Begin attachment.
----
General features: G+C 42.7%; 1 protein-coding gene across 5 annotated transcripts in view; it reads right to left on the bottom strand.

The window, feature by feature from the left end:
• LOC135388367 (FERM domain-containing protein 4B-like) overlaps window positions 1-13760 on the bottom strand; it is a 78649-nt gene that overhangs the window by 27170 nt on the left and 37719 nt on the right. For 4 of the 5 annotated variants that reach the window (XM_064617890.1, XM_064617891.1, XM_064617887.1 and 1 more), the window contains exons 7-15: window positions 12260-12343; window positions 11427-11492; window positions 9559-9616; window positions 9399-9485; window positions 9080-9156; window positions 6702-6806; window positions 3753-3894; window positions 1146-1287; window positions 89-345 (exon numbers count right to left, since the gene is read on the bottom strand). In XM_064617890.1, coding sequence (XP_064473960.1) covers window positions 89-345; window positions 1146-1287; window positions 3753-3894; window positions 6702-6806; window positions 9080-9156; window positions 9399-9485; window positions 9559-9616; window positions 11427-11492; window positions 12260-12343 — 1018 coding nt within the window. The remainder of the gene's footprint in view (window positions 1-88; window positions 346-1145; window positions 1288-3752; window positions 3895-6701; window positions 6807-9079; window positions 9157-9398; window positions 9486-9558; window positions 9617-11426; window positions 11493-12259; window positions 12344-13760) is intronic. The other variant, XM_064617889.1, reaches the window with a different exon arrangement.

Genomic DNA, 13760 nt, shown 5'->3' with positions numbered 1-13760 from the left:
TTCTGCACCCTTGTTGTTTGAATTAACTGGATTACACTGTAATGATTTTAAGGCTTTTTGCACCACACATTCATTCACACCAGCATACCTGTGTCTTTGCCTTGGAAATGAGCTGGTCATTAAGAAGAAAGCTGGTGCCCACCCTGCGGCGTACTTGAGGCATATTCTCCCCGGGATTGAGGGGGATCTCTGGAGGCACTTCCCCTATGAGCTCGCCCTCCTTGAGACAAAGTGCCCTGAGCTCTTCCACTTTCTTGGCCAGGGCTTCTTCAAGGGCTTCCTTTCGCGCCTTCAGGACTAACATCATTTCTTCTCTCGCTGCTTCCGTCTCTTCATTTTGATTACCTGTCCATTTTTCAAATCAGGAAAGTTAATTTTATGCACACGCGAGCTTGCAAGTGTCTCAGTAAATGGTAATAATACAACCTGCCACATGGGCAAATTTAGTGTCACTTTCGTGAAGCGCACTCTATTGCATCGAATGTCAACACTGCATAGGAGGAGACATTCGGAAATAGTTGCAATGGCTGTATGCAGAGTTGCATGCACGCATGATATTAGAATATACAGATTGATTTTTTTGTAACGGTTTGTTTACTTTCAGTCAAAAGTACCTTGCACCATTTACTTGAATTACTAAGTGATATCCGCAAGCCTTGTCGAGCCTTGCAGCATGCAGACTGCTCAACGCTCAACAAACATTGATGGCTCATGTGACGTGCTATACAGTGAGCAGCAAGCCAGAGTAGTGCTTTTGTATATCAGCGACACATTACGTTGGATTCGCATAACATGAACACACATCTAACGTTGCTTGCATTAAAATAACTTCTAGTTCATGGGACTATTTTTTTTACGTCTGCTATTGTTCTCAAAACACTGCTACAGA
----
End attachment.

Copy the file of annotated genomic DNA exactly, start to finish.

General features: G+C 42.7%; 1 protein-coding gene across 5 annotated transcripts in view; it reads right to left on the bottom strand.

The window, feature by feature from the left end:
• LOC135388367 (FERM domain-containing protein 4B-like) overlaps window positions 1-13760 on the bottom strand; it is a 78649-nt gene that overhangs the window by 27170 nt on the left and 37719 nt on the right. For 4 of the 5 annotated variants that reach the window (XM_064617890.1, XM_064617891.1, XM_064617887.1 and 1 more), the window contains exons 7-15: window positions 12260-12343; window positions 11427-11492; window positions 9559-9616; window positions 9399-9485; window positions 9080-9156; window positions 6702-6806; window positions 3753-3894; window positions 1146-1287; window positions 89-345 (exon numbers count right to left, since the gene is read on the bottom strand). In XM_064617890.1, coding sequence (XP_064473960.1) covers window positions 89-345; window positions 1146-1287; window positions 3753-3894; window positions 6702-6806; window positions 9080-9156; window positions 9399-9485; window positions 9559-9616; window positions 11427-11492; window positions 12260-12343 — 1018 coding nt within the window. The remainder of the gene's footprint in view (window positions 1-88; window positions 346-1145; window positions 1288-3752; window positions 3895-6701; window positions 6807-9079; window positions 9157-9398; window positions 9486-9558; window positions 9617-11426; window positions 11493-12259; window positions 12344-13760) is intronic. The other variant, XM_064617889.1, reaches the window with a different exon arrangement.

Genomic DNA, 13760 nt, shown 5'->3' with positions numbered 1-13760 from the left:
TTCTGCACCCTTGTTGTTTGAATTAACTGGATTACACTGTAATGATTTTAAGGCTTTTTGCACCACACATTCATTCACACCAGCATACCTGTGTCTTTGCCTTGGAAATGAGCTGGTCATTAAGAAGAAAGCTGGTGCCCACCCTGCGGCGTACTTGAGGCATATTCTCCCCGGGATTGAGGGGGATCTCTGGAGGCACTTCCCCTATGAGCTCGCCCTCCTTGAGACAAAGTGCCCTGAGCTCTTCCACTTTCTTGGCCAGGGCTTCTTCAAGGGCTTCCTTTCGCGCCTTCAGGACTAACATCATTTCTTCTCTCGCTGCTTCCGTCTCTTCATTTTGATTACCTGTCCATTTTTCAAATCAGGAAAGTTAATTTTATGCACACGCGAGCTTGCAAGTGTCTCAGTAAATGGTAATAATACAACCTGCCACATGGGCAAATTTAGTGTCACTTTCGTGAAGCGCACTCTATTGCATCGAATGTCAACACTGCATAGGAGGAGACATTCGGAAATAGTTGCAATGGCTGTATGCAGAGTTGCATGCACGCATGATATTAGAATATACAGATTGATTTTTTTGTAACGGTTTGTTTACTTTCAGTCAAAAGTACCTTGCACCATTTACTTGAATTACTAAGTGATATCCGCAAGCCTTGTCGAGCCTTGCAGCATGCAGACTGCTCAACGCTCAACAAACATTGATGGCTCATGTGACGTGCTATACAGTGAGCAGCAAGCCAGAGTAGTGCTTTTGTATATCAGCGACACATTACGTTGGATTCGCATAACATGAACACACATCTAACGTTGCTTGCATTAAAATAACTTCTAGTTCATGGGACTATTTTTTTTACGTCTGCTATTGTTCTCAAAACACTGCTACAGA